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Australian businesses sign on to Global Talent Scheme

17 December 2018

Joint media release with the Minister for Immigration, Citizenship and Multicultural Affairs

Australian businesses wanting to attract the best and brightest minds from across the globe have been given a boost, thanks to a new Liberal-National Government visa pilot.
Five organisations have signed up to the 12 month Global Talent Scheme pilot, which consists of two streams – one for established businesses and another for start-ups.

Cochlear, SFDC Australia, Rio Tinto and SafetyCulture are the first established businesses to sign up, allowing them to gain access to top global talent.

Q-CTRL, a company at the forefront of quantum computing in Australia, has also signed up – the first to access a Global Talent Scheme agreement under the startup stream.

Minister for Immigration, Citizenship and Multicultural Affairs David Coleman said the Global Talent Scheme—an initiative between industry and the Government—will connect Australia with the skills to help grow the economy.

"Australia’s skilled migration program is about recruiting the best and brightest migrants – those who are going to work, help grow the economy and commit to Australian values," Mr Coleman said.

"The businesses that have signed up to the pilot are leaders in their fields. We look forward to working with these businesses, ensuring they can attract top global talent into Australia.

"This is another example of how the Government is supporting Australian businesses to unlock their growth potential, create more jobs and drive local skills transfer."
Minister for Industry, Science and Technology Karen Andrews said the scheme will help Australia attract global talent.

"This will help Australian businesses attract individuals with specific skills for roles that are not currently able to be filled by Australians."

"The Morrison Government is committed to promoting growth in the technology sector, which is a huge driver of the Australian economy, and this scheme will boost business growth and skills sharing locally.

"Global talent is in demand, and we’re ensuring Australia can attract individuals with the science, technology, engineering, and maths skills needed for areas like robotics and biotechnology, which will help these sectors thrive and flow on to benefit all Australians."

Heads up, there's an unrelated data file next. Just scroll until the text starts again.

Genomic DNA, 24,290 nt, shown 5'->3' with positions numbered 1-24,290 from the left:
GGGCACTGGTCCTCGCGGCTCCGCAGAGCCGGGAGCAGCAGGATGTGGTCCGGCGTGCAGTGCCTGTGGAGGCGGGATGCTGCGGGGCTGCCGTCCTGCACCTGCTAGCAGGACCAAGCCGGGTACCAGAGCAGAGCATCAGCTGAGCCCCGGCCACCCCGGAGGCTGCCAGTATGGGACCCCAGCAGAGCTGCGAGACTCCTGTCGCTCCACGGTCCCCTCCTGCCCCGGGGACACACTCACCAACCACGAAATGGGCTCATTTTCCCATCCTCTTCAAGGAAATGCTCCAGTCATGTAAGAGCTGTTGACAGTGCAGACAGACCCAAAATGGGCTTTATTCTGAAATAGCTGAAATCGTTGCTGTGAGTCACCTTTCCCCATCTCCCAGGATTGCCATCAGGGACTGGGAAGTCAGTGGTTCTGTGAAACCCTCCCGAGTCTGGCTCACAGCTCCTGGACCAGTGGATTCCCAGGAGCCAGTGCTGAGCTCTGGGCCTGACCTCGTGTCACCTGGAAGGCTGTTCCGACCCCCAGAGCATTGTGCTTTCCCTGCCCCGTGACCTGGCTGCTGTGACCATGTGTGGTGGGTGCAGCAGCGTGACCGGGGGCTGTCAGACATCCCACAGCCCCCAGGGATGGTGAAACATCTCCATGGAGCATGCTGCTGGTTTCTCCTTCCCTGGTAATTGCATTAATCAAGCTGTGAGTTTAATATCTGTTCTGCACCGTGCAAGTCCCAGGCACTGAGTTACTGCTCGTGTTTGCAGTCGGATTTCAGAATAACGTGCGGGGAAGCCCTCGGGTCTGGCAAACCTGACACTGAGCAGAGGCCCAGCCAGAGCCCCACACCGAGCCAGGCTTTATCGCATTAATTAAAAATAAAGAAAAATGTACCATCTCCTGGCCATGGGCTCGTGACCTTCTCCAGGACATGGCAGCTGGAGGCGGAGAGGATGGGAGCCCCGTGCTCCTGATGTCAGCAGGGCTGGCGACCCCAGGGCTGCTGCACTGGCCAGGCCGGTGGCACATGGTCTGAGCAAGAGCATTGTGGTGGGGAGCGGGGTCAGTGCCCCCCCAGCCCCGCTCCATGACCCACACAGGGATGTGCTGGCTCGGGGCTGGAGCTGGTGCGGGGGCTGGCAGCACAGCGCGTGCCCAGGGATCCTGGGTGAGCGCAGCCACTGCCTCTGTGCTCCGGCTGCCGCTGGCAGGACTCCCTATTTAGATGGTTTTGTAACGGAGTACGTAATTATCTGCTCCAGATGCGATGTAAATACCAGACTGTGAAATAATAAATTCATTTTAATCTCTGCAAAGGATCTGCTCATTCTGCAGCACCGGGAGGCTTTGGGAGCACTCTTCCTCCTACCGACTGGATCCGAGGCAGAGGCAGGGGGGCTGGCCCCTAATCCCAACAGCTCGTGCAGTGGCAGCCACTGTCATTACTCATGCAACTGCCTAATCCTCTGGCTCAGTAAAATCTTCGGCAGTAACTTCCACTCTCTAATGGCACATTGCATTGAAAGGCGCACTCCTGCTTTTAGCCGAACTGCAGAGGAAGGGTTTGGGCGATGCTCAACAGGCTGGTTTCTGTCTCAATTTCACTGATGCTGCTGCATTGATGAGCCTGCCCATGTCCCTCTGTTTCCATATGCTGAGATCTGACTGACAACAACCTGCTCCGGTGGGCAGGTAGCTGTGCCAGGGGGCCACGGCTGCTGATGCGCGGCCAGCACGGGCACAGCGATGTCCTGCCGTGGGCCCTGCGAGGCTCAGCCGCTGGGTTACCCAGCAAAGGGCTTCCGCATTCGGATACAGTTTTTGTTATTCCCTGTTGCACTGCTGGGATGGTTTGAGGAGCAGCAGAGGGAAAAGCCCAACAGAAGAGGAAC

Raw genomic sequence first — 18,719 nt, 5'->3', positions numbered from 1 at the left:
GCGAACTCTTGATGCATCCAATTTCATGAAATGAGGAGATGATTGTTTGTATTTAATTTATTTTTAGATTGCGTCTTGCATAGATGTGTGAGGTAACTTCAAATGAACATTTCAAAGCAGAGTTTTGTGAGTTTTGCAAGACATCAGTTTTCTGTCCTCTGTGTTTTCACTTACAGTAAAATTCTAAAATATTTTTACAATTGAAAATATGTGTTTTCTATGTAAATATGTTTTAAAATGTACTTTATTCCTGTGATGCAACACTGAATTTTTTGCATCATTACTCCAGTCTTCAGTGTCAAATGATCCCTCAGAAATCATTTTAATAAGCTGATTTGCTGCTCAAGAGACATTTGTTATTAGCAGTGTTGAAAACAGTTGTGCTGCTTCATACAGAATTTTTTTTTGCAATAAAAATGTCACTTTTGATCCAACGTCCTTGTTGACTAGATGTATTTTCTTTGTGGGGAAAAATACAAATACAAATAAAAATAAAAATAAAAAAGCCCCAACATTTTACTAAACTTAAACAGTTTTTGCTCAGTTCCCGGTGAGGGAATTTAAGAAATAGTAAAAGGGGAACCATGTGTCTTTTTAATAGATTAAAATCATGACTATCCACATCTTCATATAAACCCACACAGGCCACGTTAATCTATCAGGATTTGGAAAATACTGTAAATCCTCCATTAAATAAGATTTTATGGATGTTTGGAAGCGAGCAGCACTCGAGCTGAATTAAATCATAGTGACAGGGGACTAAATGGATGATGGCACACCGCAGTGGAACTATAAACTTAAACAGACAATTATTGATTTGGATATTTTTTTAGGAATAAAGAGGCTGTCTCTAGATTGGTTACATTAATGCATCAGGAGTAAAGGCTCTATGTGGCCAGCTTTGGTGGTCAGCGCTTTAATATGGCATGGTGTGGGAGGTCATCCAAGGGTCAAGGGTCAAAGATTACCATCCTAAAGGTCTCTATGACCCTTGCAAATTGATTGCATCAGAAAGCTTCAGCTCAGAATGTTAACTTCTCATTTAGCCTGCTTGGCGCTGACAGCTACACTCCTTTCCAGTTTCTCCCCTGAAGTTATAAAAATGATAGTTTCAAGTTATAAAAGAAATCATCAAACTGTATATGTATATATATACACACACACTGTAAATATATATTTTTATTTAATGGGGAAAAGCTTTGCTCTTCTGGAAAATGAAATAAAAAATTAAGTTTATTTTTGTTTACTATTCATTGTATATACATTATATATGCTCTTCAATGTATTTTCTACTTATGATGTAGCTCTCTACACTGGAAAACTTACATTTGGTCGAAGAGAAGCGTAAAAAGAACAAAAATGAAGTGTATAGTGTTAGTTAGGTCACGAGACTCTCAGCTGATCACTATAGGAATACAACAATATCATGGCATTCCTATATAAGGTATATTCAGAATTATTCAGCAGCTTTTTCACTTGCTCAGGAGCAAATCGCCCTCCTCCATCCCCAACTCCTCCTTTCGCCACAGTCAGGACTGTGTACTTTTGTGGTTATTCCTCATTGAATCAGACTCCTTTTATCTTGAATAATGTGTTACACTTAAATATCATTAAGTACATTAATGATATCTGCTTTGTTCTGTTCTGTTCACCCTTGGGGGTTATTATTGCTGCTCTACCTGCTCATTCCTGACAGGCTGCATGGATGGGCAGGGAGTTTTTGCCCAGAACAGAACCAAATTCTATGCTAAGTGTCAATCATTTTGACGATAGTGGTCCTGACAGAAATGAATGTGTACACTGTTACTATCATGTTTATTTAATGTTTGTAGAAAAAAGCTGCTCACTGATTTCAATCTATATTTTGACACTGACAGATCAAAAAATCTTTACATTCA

Cochlear Chief Executive Officer, Dig Howitt said the Global Talent Scheme is a positive step forward in supporting the future pipeline of international talent for Australian companies.

"Australian companies, like Cochlear can only succeed on the world stage if we have access to global talent," said Mr Howitt.

"Under our Global Talent Scheme agreement we will be able to hire regulatory specialists from Europe, the US and elsewhere who have the skills and experience that are very difficult to find in Australia but are absolutely critical to our business and ongoing international success. As Cochlear’s technology is sold in over 100 countries, we need people who can navigate a complex global regulatory environment".

An independent expert panel has been established with members from a cross-section of the Australian startup sector and emerging technological industries to determine if start-ups meet initial eligibility requirements for access to the scheme.

Panel Chair and CEO of StartupAUS Alex McCauley said the scheme is a fundamental step in bringing critical skills and expertise to Australia.

"We know that high-growth start-ups have incredible job creation potential. With access to world-class talent under this program they'll be able to unlock that growth, leading to lots more high value Australian jobs," Mr McCauley said.

"Eligibility criteria for employers differ between the two streams, however all business must demonstrate that the scheme will support job opportunities and skills transfer for Australians."

The Coalition Government is continuing to work with industry on the implementation and refinement of the scheme to ensure that it achieves its purpose by delivering more flexible visa arrangements to help attract global talent to Australia.

Under the scheme, businesses sponsoring workers will need to demonstrate they are unable to source suitable individuals in Australia.

Workers sponsored under the scheme will have access to a four year Temporary Skill Shortage visa and the option of seeking permanen t residence after three years.

More information about the Global Talent Scheme is available at: https://immi.homeaffairs.gov.au/visas/working-in-australia/visas-for-innovation

Media contacts:

Minister Andrews' office  02 6277 7070

Minister Coleman's office 02 6277 7770